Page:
My point is to highlight reasons other than being welcoming for considering accepting all to the Eucharist, without exception. I find welcoming a dubious concept, in part because there are many situations where hospitable welcome goes hand-in-hand with the expectation of certain behaviors and the bearing of certain responsibilities. Think of the social expectations we have for behaving well at the Thanksgiving dinner table, expectations which produce all sorts of anxiety as we debate the merits of the conflict engendered by confronting our racist uncle. Many (most?) cultures do not offer hospitality without obligation, and I think there is something quite normal in expecting a particular behavior from those we eat with.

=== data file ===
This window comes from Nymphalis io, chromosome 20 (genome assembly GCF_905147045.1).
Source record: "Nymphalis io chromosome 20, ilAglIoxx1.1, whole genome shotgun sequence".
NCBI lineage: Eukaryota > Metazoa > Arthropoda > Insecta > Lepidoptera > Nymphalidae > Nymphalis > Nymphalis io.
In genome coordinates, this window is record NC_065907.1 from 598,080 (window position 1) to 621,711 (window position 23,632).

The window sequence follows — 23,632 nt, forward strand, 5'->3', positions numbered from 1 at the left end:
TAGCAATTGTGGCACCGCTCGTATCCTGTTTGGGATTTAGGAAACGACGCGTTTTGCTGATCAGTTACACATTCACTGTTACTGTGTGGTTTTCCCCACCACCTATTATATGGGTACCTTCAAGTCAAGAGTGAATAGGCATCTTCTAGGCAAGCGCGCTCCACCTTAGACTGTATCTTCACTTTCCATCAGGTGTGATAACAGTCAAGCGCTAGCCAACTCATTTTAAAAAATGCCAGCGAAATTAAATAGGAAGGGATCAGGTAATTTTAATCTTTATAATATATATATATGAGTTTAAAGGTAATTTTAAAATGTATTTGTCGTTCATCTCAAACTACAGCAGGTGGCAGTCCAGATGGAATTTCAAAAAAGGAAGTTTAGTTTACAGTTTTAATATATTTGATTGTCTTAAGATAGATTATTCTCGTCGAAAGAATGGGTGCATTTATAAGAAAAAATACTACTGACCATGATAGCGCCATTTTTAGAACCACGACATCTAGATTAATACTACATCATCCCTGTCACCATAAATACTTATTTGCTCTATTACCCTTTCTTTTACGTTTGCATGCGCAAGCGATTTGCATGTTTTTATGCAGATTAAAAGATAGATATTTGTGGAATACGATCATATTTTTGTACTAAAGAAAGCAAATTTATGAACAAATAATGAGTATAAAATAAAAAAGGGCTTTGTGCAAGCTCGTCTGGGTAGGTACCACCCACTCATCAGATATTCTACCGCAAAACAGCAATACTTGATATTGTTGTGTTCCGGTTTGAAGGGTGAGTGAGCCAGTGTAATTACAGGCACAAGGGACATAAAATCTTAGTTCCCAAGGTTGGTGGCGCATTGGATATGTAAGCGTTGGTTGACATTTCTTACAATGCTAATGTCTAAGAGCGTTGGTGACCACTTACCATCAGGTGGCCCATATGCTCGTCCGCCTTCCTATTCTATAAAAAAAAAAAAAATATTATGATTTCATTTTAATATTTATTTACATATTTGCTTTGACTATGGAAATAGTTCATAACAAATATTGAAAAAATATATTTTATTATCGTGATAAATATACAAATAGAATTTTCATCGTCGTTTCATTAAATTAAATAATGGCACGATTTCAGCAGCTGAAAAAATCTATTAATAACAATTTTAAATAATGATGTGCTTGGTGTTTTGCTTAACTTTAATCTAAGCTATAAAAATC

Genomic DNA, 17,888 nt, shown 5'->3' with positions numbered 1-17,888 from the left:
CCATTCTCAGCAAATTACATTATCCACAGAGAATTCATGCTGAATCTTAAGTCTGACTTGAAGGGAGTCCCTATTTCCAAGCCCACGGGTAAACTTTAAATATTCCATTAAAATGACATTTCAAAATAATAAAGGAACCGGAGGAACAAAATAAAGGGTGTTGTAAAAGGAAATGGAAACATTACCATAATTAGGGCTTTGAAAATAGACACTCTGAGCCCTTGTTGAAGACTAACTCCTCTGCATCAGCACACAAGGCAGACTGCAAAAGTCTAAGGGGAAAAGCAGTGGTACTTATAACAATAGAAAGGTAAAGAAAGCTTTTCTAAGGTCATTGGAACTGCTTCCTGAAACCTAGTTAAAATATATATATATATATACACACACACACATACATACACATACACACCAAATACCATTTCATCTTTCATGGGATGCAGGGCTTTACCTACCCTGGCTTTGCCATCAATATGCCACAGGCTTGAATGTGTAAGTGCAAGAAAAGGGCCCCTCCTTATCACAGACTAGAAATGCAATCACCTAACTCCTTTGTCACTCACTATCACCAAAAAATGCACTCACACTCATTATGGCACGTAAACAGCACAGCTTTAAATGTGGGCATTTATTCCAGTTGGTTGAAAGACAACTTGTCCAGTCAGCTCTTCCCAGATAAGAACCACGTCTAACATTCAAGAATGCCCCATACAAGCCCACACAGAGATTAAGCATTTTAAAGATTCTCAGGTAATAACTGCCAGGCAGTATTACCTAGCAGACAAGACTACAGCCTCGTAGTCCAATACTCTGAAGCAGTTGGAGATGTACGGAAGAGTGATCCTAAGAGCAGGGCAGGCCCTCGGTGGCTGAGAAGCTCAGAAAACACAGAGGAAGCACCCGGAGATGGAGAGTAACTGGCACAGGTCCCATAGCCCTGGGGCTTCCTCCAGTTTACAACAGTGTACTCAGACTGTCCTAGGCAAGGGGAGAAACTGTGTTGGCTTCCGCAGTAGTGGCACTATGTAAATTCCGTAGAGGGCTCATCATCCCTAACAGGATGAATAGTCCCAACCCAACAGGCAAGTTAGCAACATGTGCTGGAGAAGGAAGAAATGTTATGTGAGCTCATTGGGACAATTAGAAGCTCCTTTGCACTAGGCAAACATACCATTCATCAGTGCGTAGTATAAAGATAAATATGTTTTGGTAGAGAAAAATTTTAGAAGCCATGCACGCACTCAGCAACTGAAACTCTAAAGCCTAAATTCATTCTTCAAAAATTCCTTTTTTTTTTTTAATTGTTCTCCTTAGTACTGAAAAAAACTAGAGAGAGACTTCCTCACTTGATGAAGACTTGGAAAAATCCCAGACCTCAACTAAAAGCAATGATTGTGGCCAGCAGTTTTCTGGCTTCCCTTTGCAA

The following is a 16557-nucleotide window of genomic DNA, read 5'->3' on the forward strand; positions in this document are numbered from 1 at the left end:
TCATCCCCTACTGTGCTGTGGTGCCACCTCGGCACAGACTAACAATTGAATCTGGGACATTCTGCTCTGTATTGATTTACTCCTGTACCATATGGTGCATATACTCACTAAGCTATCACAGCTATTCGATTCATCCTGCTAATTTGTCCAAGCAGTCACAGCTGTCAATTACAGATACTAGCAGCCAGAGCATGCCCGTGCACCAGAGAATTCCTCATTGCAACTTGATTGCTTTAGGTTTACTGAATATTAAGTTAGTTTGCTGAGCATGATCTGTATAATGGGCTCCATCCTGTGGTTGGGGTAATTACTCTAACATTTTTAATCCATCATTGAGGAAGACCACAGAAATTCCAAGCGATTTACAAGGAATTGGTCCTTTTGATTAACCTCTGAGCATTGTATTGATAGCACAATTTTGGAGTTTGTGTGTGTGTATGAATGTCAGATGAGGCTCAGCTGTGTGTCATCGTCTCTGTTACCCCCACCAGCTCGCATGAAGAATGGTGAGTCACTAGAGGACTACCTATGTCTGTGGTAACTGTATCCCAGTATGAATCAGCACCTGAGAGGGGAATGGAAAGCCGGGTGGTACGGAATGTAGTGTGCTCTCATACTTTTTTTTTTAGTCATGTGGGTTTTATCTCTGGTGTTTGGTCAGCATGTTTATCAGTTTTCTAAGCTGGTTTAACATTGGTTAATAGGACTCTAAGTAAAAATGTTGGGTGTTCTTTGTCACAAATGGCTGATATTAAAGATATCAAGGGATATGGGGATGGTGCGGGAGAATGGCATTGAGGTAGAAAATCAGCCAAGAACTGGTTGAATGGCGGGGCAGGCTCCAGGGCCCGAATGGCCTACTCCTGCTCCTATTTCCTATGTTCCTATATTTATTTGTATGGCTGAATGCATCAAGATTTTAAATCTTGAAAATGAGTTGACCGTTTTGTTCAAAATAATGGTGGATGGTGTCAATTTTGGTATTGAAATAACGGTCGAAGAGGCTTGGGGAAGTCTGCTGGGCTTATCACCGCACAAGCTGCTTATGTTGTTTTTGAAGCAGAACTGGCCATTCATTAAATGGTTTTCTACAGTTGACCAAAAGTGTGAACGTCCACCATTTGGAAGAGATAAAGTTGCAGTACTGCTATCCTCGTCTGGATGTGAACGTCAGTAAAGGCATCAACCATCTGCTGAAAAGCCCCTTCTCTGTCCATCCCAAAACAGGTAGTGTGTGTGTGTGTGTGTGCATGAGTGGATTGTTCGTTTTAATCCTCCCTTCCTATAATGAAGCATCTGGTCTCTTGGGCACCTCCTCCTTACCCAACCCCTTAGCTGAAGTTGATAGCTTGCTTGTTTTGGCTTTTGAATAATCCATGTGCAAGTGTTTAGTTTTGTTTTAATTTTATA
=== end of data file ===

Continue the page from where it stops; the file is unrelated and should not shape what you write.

The expectation, obligation, of particular kind of life is actually the heart of our Eucharistic practice: we eat together both because we are becoming God’s communal image in creation together, and as a way to become that image. Our eating is a commitment, a practice, a habit that informs our work after we do the work of our liturgy. Clarifying these expectation when we invite all to the table seems deeply right: as you eat here, if you eat here, know that you are becoming what you eat, God’s body in the world. I am just not sure that we can every really know whether that expectation already exists in the minds and hearts of those receiving, I am quite confident that baptism is no such guarantee of such a life (our history regularly demonstrates this), and I do not believe that as a priest, I should be in the business of binding the profligate abundance of God to a particular linear, cognitive, or traditional process. As a priest, I bind what I see before me, the life-giving desire of God unexpectedly moving in and through our desire to eat together, and am grateful that such desire will also be bound in heaven.

Photo by Sylvain Brison on Unsplash.